The studios have already advised actors, directors and writers that feature film production likely won't restart in earnest until January, after the always-busy holiday corridor. Another Marvel three-timer, Tom Hardy's Venom 3, has already pushed back its release date from July to November based on the delayed start. On the other hand, Ridley Scott's Gladiator 2, featuring rising star Paul Mescal, is already scheduled for a Nov. 24, 2024 launch and should still be able to meet that date since the director has said he already has a 90-minute edit of previously shot pre-strike footage.
What about television?
After the curtain came down on the WGA strike in September, the writers' rooms of major network TV shows like Dick Wolf's Law & Order franchise and ABC's comedy hit Abbott Elementary quickly reopened in the hopes of salvaging at least part of the fall season. With some of those scripts already completed, networks reportedly hope to begin production after the Thanksgiving holidays, allowing them to meet the season standard of 13 episodes.
But cable and streaming shows like Netflix's blockbuster Stranger Things and Paramount Network's Yellowstone will likely take a little longer to ramp up due to actors's schedules, as well as complicated post-production work. Schedules have already been adjusted accordingly: the final run of Yellowstone episodes is expected to premiere in November 2024, while the fifth and final season of Stranger Things isn't expected until 2025.
Will there be a real awards season?
The race to the Oscars generally starts on fall film festival red carpets, but most of the major festivals — from Toronto to New York — were star-free. Expect those actors to start making up for lost time as awards season starts in earnest with the 33rd Annual Gotham Awards on Nov. 27, followed by the delayed Emmy Awards, now scheduled for Jan. 15, as well as the SAG Awards and the beleaguered Golden Globes. Barbie power couple Margot Robbie and Ryan Gosling will certainly be everywhere as they pursue respective Best Actress and Best Supporting Actor nominations, and Oppenheimer's Robert Downey Jr., Killers of the Flower Moon's Lily Gladstone and Rustin's Colman Domingo are also expected to be in-demand ahead of Jan. 23 when Oscar nominations are unveiled.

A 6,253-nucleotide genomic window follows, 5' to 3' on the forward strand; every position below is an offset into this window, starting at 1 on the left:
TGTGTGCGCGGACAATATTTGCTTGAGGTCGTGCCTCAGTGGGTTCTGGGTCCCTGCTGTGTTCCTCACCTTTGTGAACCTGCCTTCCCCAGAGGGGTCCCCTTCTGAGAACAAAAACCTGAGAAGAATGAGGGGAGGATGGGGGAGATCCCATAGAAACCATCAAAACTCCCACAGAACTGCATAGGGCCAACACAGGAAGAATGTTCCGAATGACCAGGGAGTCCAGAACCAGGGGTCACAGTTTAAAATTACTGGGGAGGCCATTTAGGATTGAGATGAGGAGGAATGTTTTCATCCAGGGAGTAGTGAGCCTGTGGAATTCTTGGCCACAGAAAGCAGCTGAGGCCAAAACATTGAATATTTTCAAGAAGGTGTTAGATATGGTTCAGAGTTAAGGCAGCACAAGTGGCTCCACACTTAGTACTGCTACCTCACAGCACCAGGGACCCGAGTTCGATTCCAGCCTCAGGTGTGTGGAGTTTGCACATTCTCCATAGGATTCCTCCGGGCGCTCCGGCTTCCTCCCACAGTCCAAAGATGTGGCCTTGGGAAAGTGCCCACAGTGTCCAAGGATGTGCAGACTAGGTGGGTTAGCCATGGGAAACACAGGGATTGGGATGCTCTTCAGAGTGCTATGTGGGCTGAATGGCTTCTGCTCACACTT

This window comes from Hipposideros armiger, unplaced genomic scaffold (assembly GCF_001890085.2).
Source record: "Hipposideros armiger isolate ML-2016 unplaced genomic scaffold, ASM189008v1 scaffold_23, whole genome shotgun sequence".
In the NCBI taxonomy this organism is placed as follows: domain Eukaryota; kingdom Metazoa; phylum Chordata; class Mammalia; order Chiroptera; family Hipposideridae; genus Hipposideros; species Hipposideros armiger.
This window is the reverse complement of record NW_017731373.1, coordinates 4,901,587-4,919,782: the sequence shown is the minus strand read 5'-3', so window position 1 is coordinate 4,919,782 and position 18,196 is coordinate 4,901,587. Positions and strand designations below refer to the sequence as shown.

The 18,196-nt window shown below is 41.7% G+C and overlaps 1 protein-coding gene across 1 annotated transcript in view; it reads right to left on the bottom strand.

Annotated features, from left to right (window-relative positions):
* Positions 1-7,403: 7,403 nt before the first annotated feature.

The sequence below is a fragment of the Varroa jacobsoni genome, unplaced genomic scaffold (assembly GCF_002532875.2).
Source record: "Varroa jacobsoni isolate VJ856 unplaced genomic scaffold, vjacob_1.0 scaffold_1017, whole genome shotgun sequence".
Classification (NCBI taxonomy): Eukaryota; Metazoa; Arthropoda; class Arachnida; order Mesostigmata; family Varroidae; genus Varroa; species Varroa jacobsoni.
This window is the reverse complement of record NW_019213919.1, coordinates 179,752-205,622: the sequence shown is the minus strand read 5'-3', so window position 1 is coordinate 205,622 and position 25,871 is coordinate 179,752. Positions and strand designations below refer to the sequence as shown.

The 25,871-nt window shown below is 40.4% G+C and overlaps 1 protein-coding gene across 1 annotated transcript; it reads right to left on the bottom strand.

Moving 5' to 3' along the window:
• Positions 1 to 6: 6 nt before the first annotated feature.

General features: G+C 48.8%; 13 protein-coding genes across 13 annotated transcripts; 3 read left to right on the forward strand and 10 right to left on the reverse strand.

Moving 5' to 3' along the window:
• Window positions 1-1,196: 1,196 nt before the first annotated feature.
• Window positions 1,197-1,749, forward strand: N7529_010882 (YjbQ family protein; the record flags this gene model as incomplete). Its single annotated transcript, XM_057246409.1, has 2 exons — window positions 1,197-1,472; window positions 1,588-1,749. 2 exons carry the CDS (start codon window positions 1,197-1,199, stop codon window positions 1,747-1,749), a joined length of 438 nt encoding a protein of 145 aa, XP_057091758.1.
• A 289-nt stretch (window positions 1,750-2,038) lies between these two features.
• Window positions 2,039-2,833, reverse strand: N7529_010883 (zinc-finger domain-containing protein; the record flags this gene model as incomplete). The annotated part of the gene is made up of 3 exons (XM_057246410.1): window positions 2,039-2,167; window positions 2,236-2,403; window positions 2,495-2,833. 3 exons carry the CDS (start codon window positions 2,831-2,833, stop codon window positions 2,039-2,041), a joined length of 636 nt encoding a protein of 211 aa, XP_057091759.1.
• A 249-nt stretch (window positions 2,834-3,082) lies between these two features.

Will there be more labor disruptions?
The victories achieved by the WGA and SAG-AFTRA didn't come without a cost. The dual strikes are estimated to have incurred $6 billion in losses, with below the line crew and the small businesses that supply productions feeling the brunt of that economic pain. The first test of Hollywood's willingness to avert another strike will arrive next summer when IATSE — the guild that represents numerous below the line artisans — faces its own contract negotiations with the AMPTP. An IATSE strike was narrowly avoided in 2021, and there are already concerns within the guild that the appetite won't be there to support another prolonged work stoppage.